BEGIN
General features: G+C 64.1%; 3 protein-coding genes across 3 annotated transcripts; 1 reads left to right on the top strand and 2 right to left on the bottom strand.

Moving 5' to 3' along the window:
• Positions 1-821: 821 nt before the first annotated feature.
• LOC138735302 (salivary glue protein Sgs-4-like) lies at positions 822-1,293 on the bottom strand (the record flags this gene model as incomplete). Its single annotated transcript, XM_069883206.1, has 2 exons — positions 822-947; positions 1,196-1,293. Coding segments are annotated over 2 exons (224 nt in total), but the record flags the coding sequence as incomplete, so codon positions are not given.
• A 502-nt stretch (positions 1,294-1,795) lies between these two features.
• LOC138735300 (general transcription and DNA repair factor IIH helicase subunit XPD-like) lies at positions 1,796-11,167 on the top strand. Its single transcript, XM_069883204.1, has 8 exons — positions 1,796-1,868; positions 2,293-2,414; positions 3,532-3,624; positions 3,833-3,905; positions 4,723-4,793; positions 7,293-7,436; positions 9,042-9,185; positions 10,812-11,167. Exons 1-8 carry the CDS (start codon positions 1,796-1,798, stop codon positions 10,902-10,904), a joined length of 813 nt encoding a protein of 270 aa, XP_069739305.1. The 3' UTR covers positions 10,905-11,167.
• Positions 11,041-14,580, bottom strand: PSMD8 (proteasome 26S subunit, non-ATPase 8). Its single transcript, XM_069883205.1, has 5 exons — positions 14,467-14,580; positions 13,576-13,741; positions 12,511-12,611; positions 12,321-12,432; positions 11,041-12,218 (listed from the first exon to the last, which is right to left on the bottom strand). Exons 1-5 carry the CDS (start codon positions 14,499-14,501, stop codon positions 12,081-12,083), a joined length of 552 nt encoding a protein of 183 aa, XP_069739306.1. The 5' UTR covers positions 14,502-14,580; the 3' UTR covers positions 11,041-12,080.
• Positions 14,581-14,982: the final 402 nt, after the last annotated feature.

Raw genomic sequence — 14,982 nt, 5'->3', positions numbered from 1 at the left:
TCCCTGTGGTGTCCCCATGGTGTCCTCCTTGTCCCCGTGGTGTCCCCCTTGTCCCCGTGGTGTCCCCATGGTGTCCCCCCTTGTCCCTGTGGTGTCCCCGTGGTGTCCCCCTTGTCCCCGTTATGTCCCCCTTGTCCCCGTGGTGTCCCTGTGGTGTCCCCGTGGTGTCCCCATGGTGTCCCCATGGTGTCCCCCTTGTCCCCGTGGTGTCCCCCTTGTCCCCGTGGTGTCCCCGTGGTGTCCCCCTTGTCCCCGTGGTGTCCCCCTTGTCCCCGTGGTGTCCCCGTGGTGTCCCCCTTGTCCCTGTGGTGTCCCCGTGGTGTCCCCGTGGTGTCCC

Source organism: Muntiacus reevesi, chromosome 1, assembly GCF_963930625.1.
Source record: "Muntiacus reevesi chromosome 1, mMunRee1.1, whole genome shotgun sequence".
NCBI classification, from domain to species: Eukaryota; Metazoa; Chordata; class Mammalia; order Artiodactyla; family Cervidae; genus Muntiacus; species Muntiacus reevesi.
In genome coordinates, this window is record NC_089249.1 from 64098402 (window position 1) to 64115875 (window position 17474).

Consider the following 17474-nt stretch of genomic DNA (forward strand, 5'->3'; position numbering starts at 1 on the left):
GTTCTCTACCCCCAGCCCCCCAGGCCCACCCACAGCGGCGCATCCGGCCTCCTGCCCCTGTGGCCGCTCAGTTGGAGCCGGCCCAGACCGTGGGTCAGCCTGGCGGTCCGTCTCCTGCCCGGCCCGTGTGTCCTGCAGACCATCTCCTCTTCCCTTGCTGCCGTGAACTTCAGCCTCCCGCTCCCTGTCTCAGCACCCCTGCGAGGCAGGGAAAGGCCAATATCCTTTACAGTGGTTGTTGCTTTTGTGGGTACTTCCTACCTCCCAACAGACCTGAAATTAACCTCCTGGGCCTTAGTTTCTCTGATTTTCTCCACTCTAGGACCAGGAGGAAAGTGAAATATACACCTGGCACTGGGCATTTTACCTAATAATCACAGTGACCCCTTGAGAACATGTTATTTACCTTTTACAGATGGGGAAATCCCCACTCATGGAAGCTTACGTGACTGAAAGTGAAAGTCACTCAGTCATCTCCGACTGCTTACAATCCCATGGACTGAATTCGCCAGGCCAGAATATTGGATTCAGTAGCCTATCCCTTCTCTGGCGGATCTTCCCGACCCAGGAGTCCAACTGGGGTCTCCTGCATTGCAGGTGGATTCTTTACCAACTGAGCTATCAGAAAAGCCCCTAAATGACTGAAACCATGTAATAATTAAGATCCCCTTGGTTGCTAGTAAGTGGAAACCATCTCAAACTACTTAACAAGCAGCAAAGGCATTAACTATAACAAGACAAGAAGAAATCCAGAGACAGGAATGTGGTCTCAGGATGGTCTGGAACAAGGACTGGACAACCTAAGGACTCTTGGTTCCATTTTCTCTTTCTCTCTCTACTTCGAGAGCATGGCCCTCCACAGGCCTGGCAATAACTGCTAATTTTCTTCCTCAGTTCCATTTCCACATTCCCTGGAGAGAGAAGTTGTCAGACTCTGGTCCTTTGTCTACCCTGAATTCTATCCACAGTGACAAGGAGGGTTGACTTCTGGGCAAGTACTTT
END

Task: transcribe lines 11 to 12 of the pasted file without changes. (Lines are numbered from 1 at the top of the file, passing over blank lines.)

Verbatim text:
Source organism: Muntiacus reevesi, chromosome 1, assembly GCF_963930625.1.
Source record: "Muntiacus reevesi chromosome 1, mMunRee1.1, whole genome shotgun sequence".